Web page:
KATERINA KOTSALA – SISYPHUS. Ileana Tounta Contemporary Art Center
Peter Linde Busk on Katerina Kotsala’s work, on the occasion of her solo exhibition, “Sisyphus”, in Ileana Tounta Contemporary Art Center in 2018
Far Away, So Close
Though in a way Katerina is just starting out (this being her first solo exhibition), she is a very mature artist and this exhibition shows this clearly. She is not trying to show everything she is capable of – and believe me, she is capable of a lot of things! – No, instead she is boiling it down, making it condensed and focused. When you are surrounded by the paintings this becomes even more impressive, as you get the sense that the sensations, moods and memories that Katerina had to revisit to make these paintings could have been difficult to be in and the act of painting very demanding, both physically and mentally. Camus made the myth of Sisyphus into a metaphor for the absurdity of life. But it also works as a metaphor for the act of painting, which, at least for me, more often than not is an endless series of failed attempts, disappointment and frustration. Even a successful painting is a disappointment to the artist, and that’s why the whole thing starts all over again.
Looking at Katerina’s new body of paintings it’s obvious that not only does she have a profound sense of colour and composition, she also has a strong knowledge of art history and an ability to create different moods and suggest different landscapes and narratives through dynamic, yet sensitive, brushwork. She can, with very limited means and the smallest variations, create a richness and an impressive sense of space.
In her compositions she moves freely and changes swiftly between different modes of observation and points of perspective. She masters different styles of painting and mixes them effortlessly. Her painterly vocabulary is very strong. She never overdoes anything and though the brushstrokes are free and fluid there is also a restraint, it’s never reduced to just vacant gestural bravura, never succumbs to quick flashy tricks, everything is tempered and considered. It’s obvious that Katerina knows what she wants to communicate and how she achieves this goal. Though the palette is reduced to muted purple and blues, she manages to create distinctly different moods and atmospheres in the individual paintings, like a musician changes effortlessly between minor and major. She can work with recurring motives without them appearing repetitive or contrived. Her use of the silhouette is also very interesting and is one example of how her work is embedded in knowledge of art history.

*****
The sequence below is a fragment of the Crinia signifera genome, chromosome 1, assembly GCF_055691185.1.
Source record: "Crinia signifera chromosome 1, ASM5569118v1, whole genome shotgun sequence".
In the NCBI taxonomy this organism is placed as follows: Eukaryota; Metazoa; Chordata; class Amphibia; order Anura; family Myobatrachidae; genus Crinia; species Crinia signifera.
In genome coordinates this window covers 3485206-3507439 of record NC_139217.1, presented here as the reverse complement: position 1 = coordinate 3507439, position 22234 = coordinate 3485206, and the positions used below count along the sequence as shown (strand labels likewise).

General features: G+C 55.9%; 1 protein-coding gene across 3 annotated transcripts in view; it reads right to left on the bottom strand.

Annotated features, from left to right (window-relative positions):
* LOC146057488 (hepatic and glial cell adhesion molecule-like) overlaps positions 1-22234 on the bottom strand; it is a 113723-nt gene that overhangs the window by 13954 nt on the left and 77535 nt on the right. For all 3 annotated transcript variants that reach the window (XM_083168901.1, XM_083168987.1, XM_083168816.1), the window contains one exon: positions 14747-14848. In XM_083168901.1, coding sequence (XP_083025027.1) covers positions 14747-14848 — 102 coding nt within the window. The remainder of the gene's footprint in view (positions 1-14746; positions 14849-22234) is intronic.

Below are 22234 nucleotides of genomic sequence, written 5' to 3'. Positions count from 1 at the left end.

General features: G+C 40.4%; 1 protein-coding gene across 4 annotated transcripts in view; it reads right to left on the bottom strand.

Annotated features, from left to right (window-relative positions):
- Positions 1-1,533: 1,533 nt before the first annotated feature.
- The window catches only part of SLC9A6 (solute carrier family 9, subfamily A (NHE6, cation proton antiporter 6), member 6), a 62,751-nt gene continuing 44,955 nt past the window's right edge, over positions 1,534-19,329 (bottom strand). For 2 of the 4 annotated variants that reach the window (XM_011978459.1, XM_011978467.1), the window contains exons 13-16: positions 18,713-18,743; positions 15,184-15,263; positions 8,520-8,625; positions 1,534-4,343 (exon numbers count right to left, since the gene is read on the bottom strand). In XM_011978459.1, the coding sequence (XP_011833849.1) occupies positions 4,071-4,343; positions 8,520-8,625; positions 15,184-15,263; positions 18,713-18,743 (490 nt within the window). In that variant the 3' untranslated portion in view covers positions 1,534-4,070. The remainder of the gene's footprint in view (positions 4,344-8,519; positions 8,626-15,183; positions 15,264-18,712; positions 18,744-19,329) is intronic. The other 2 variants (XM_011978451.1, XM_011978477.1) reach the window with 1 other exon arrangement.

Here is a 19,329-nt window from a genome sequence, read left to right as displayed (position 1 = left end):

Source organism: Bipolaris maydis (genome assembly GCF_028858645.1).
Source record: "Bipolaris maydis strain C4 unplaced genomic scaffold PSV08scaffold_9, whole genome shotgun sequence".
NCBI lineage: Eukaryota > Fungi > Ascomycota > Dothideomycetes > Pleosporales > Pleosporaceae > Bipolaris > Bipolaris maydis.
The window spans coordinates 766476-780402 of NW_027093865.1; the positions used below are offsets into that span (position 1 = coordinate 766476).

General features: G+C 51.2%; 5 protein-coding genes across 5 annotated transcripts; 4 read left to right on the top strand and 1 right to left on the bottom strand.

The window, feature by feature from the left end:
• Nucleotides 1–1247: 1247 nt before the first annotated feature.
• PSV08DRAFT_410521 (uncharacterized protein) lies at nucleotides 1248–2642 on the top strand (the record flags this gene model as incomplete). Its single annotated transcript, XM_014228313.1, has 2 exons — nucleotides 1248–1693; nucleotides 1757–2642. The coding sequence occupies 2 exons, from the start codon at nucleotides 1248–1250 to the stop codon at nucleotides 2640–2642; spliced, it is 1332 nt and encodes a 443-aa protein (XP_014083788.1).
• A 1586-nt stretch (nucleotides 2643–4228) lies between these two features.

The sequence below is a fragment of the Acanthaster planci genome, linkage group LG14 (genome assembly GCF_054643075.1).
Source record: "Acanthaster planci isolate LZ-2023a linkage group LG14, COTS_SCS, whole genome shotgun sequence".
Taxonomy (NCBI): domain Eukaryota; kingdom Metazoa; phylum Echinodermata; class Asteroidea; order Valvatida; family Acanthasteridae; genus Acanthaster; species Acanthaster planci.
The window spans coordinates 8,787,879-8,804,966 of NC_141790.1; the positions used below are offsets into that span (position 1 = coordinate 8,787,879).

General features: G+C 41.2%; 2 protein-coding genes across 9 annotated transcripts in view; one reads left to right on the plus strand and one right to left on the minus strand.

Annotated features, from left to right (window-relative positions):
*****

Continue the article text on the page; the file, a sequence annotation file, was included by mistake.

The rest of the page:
Katerina’s paintings are obviously beautiful, but there is a lot more to them than that, the lingering melancholia in the blueish purple strikes a more sinister, dark tone when you get closer to the paintings. There is actually something quite disturbing about these paintings, a bit like a Lars von Trier film, where the darkness slowly reveals itself onto the surface, and so when you go closer and look at the myriads of patterns and designs, you think, what is this? They could be read as beautiful crystals, but they could just as easily be read as cancerous cells or an aerial view on a bombed out city.
This ambiguity about what you are looking at in the paintings, and from which perspective (are we looking at something very close or very far away), also make you very aware of your own presence and of your own body. Are we flying up high above a post-apocalyptic landscape or are we looking at a biopsy through a tell-tale microscope. Are we moving through a disenchanted landscape or disintegrated cell wall, a coral reef or a wasteland, a map of a diseased mind or body? Who knows? Moving around the exhibition I am not sure if the landscape is inviting or terrifying but that keeps me on my toes. Step carefully.
There is a darkness below the surface, there is a current beneath the calm sea, we are in a world created by Katerina and the beauty and the terror are equally compelling.
Peter Linde Busk